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Housing Boom and Bust Cycles

  • Robert F. Martin

    (Board of Governors)

  • Don Schlagenhauf

    (Florida State University)

  • Carlos Garriga

    (Federal Reserve Bank of St. Louis)

This paper describes a quantitative model developed to understand the key determinats of house prices boom-and-bust cycles. The key driving forces behind the boom are residential investment, immigration, current account deficits, relaxation of downpayment constraints, and the elimination of land regulation. Housing supply is comprised by the stock of housing and new construction. The baseline economy considers the housing boom in Spain because its peak surpased the magnitude in the United States by 15 percent. A calibrated version of the model for the Spanish economy replicates the pre-boom aggregates. The model predicts that a change in observed fundamentals can rationalize at least 84 percent of the recent boom in the value of housing capital. Without large current account deficits and demographic changes the size of the housing boom should have been much smaller. With respect to the housing bust, the model suggests that the combination of increasing mortgage rates, unemployment, and low productivity can have large effects in the value of housing capital. Some conservative predictions quantify adjustments that range between 24 and 29 percent. The paper explores the boom-bust cycles in other economies such as the United States and Japan.

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Paper provided by Society for Economic Dynamics in its series 2010 Meeting Papers with number 1080.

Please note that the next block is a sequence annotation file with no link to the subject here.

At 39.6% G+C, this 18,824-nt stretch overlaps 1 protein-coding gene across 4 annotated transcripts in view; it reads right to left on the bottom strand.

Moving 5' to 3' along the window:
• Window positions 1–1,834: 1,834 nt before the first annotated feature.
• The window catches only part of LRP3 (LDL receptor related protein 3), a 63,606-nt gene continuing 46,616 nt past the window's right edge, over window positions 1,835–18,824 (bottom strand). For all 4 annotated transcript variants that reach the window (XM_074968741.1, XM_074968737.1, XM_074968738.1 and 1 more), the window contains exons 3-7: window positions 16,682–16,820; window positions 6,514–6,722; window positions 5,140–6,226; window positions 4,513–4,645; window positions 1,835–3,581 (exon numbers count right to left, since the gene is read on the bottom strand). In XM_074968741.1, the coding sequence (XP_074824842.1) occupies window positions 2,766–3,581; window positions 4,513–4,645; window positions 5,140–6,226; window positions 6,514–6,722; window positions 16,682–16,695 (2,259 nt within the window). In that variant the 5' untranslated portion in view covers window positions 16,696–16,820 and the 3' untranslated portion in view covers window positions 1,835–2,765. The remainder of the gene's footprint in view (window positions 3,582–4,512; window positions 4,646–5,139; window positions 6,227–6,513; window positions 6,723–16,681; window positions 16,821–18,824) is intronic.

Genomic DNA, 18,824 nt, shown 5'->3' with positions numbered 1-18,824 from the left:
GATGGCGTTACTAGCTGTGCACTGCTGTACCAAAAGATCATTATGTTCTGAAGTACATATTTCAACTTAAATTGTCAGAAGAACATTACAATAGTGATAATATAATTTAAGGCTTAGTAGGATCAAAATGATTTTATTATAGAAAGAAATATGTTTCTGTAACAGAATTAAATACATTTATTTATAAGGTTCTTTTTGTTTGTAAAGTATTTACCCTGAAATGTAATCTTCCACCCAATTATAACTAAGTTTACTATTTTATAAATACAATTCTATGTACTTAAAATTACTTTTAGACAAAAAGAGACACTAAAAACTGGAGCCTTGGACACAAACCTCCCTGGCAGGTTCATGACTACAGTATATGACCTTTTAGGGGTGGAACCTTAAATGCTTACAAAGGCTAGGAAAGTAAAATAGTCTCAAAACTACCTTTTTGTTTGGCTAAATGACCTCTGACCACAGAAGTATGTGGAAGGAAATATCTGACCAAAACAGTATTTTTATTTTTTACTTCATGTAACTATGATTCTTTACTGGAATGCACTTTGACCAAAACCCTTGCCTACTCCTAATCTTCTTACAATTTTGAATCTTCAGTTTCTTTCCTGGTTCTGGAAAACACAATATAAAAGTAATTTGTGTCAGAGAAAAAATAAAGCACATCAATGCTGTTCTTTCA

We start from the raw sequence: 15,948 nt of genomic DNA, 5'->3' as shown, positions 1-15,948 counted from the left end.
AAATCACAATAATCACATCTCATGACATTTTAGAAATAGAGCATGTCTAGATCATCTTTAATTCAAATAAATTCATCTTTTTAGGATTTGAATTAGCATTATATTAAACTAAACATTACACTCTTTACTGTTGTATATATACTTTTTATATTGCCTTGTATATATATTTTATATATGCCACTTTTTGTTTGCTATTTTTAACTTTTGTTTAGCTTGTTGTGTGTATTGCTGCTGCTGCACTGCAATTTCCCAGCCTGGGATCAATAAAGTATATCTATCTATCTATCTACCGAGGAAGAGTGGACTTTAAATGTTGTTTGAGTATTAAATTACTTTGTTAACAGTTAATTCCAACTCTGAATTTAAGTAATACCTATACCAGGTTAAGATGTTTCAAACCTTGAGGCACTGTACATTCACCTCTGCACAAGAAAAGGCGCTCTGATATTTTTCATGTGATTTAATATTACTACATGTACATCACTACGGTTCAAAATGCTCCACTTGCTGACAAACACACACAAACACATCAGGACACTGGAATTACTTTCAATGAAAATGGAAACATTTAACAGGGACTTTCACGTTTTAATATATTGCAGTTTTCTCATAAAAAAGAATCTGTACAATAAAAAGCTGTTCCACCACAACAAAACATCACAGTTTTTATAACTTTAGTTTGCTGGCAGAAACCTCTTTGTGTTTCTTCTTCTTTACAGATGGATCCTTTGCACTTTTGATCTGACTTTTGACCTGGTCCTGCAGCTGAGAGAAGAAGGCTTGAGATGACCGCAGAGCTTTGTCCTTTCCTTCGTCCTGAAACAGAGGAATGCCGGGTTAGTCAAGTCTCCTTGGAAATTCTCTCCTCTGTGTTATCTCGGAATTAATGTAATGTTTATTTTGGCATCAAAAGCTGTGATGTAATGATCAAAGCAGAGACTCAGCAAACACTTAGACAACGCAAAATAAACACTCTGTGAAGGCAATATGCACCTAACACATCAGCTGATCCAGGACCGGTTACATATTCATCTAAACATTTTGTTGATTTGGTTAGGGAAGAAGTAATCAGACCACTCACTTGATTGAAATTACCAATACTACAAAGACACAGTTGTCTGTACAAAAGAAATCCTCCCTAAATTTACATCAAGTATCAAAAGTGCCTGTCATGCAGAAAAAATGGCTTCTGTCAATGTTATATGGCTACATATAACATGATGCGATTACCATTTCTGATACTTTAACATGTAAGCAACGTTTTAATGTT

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Date of creation: 2010
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Handle: RePEc:red:sed010:1080
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Society for Economic Dynamics Marina Azzimonti Department of Economics Stonybrook University 10 Nicolls Road Stonybrook NY 11790 USA

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  1. Mankiw, N. Gregory & Weil, David N., 1989. "The baby boom, the baby bust, and the housing market," Regional Science and Urban Economics, Elsevier, vol. 19(2), pages 235-258, May.
  2. Martin Gervais, 1998. "Housing Taxation and Capital Accumulation," UWO Department of Economics Working Papers 9807, University of Western Ontario, Department of Economics.
  3. Matthew Chambers & Carlos Garriga, 2005. "Accounting for Changes in the Homeownership Rate," Computing in Economics and Finance 2005 304, Society for Computational Economics.
  4. Kiyotaki, Nobuhiro & Michaelides, Alexander & Nikolov, Kalin, 2010. "Winners and Losers in Housing Markets," CEPR Discussion Papers 7953, C.E.P.R. Discussion Papers.
  5. Richard K. Green & Stephen Malpezzi & Stephen K. Mayo, 1999. "Metropolitan-Specific Estimates of the Price Elasticity of Supply of Housing, and Their Sources," Wisconsin-Madison CULER working papers 99-16, University of Wisconsin Center for Urban Land Economic Research.
  6. Libertad Gonzalez & Francesc Ortega, 2013. "Immigration And Housing Booms: Evidence From Spain," Journal of Regional Science, Wiley Blackwell, vol. 53(1), pages 37-59, 02.
  7. Rosen, Harvey S & Rosen, Kenneth T, 1980. "Federal Taxes and Homeownership: Evidence from Time Series," Journal of Political Economy, University of Chicago Press, vol. 88(1), pages 59-75, February.
  8. Stijn Van Nieuwerburgh & Pierre-Olivier Weill, 2010. "Why Has House Price Dispersion Gone Up?," Review of Economic Studies, Oxford University Press, vol. 77(4), pages 1567-1606.
  9. Uriel Jiménez Ezequiel (ed.), 2009. "El stock de capital en viviendas en España y su distribución territorial (1990-2007)," Books, Fundacion BBVA / BBVA Foundation, edition 0, number 201194.
  10. Chambers, Matthew & Garriga, Carlos & Schlagenhauf, Don E., 2009. "Housing policy and the progressivity of income taxation," Journal of Monetary Economics, Elsevier, vol. 56(8), pages 1116-1134, November.
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